Re: See Other vs Contents of Related, was: 2NN Contents Of Related (303 Shortcut)

* Sandro Hawke <> [2014-09-05 07:33-0400]
> On 09/05/2014 06:35 AM, Mark Nottingham wrote:
> >Right.
> Am I reading this correctly, that you and Julian think it would be
> better to use 303 + "Preference-Applied: contents-of-related" + the
> actual representation of B being returned, instead  of a new
> response code?     Procedurally, is that any easier to standardize?
> In that case, would it make sense to generalize the preference to
> not just be for 303, but for all redirects?     Maybe "Prefer:
> send-content-and-headers-for-redirection-location" or "Prefer:
> server-follow-redirection" which could also be used with 301 or 307.

We arrived at 2NN thinking that we couldn't change the behavior of
existing response codes. If that was a false assumption, I'd be happy
to take an alternate tack.

> >Also — Content-Location is *not* a flag that conneg has happened; that’s only a use case for it.
> I don't think we're suggesting it is, just that it's nice to keep it
> available for telling the client a URI for the content.

The first example in the draft includes the conventional use for C-L.

The 303,200 interaction:
   GET /bigDoc, Accept: text/turtle -> 303, Location: http://bigco-static.example/p1
   GET /p1, Accept: text/turtle -> 200, Content-Location: http://bigco-static.example/p1.ttl
gets shortened to a single 2NN:
   GET /bigDoc, Accept: text/turtle -> 2NN, Location: http://bigco-static.example/p1, Content-Location: http://bigco-static.example/p1.ttl

> >One important point that I don’t see being addressed here is that resource A is *claiming* that it’s presenting a representation of resource B — it isn’t authoritative for that resource (even if they’re on the same server). That’s an important distinction, and it’s precisely the one made by Content-Location.
> I hesitate to say anything on this, since I'm aware I've missed some
> of the discussion this key point.   I expect the thinking is that
> since the client is asking A, and trusting A to give it content, and
> A is providing content, it's not unreasonable to also trust A to say
> "I got this content from B".  It's then up to the client to decide
> how seriously to take the claim that it came from B.   The I-D is
> clear that folks are not to cache it as if it came from B (unless
> they have other justification).

Our use cases will involve high-volume interactions with a smallish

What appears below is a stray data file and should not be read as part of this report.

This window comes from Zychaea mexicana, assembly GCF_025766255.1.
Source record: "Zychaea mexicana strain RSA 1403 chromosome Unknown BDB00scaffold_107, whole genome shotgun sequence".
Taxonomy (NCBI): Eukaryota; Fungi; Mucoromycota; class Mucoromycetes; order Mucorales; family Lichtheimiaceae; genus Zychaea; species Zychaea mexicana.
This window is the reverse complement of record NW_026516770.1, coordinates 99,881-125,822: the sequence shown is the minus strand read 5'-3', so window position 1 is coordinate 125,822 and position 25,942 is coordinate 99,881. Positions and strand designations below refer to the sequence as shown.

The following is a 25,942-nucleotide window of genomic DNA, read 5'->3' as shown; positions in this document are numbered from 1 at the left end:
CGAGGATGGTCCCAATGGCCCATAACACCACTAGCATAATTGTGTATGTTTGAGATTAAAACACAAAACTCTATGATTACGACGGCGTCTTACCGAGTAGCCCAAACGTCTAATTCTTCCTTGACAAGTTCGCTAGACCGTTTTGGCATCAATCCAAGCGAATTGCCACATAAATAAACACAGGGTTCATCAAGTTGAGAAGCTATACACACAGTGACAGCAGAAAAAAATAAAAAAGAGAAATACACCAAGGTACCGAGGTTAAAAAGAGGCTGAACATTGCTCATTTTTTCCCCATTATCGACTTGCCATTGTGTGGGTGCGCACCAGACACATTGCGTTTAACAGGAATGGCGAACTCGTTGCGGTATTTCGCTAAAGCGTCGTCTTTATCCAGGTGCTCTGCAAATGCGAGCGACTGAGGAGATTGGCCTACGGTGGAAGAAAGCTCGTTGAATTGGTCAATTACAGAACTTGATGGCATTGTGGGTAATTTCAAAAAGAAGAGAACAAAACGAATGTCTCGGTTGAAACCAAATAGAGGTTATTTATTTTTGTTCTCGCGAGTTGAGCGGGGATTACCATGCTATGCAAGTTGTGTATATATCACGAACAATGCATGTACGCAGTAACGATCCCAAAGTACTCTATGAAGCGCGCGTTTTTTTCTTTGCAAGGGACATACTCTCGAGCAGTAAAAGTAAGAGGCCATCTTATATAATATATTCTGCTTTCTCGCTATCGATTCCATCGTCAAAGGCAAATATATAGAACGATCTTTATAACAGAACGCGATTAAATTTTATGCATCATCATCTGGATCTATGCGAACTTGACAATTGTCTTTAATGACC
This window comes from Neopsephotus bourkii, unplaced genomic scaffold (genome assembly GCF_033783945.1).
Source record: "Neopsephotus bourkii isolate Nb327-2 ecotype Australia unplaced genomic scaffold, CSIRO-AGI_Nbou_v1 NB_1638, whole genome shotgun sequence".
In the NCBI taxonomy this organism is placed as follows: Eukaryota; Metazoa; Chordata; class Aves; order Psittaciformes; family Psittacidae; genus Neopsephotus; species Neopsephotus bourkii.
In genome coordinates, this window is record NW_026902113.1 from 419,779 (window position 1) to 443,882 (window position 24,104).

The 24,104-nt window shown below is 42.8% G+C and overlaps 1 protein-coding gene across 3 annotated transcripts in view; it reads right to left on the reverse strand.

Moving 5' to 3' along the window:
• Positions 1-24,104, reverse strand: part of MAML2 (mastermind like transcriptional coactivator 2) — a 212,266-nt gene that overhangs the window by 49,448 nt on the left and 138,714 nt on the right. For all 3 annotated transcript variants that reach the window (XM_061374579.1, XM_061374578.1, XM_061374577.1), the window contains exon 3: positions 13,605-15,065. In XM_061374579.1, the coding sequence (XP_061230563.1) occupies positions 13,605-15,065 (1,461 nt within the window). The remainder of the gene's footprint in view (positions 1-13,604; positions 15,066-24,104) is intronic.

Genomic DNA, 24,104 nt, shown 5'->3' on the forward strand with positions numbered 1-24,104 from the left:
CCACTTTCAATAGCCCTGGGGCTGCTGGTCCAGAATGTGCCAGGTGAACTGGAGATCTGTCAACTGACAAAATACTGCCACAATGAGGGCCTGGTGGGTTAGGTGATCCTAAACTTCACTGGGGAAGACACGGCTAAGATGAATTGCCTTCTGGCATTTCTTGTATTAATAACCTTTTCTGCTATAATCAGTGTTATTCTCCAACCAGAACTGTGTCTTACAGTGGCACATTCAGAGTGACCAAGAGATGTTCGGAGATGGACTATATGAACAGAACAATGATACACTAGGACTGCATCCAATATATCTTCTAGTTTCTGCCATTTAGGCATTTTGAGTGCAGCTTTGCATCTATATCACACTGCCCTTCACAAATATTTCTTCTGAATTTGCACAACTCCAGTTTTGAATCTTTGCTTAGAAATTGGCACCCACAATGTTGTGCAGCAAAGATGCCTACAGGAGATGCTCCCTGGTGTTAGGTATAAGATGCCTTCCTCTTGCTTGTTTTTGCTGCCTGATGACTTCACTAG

number of clients so user interface or configuration is a small price
to pay to reduce the latency of another round trip. The rules for
caching 2NN were copied from those for C-L.

>      -- Sandro
> >Cheers,
> >
> >
> >On 5 Sep 2014, at 1:01 pm, Julian Reschke <> wrote:
> >
> >>On 2014-09-05 11:51, Yves Lafon wrote:
> >>>On Fri, 5 Sep 2014, Julian Reschke wrote:
> >>>
> >>>>>In LDP applications, these calls are more like RPC than like displaying
> >>>>>a web-page, so milliseconds might possibly count more than they do in
> >>>>>more common existing applications.
> >>>>>...
> >>>>It that's the problem, have you considered to tweak 303 to actually
> >>>>return the representation of the "other" resource (using a new Prefer
> >>>>option?)?
> >>>>
> >>>>GET / HTTP/1.1
> >>>>Prefer: contents-of-related
> >>>>
> >>>>HTTP/1.1 303 SEE OTHER
> >>>>Location: /other
> >>>>Preference-Applied: contents-of-related
> >>>>...
> >>>>
> >>>>(representation of /other)
> >>> From 7231:
> >>><<
> >>>    Except for responses to a HEAD request, the representation of a 303
> >>>    response ought to contain a short hypertext note with a hyperlink to
> >>>    the same URI reference provided in the Location header field.
> >>>So tweaking 303 to return the content of Location: would be weird, even
> >>>with the introduction of a new conneg header.
> >>I believe you're reading too much into the "ought to".
> >>
> >>If the client clearly says "give me the representation of the 'other' resource", then the server ought to be able to do that. (pun intended)
> >>
> >>Best regards, Julian
> >>
> >--
> >Mark Nottingham
> >
> >
> >
> >


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Received on Friday, 5 September 2014 13:01:48 UTC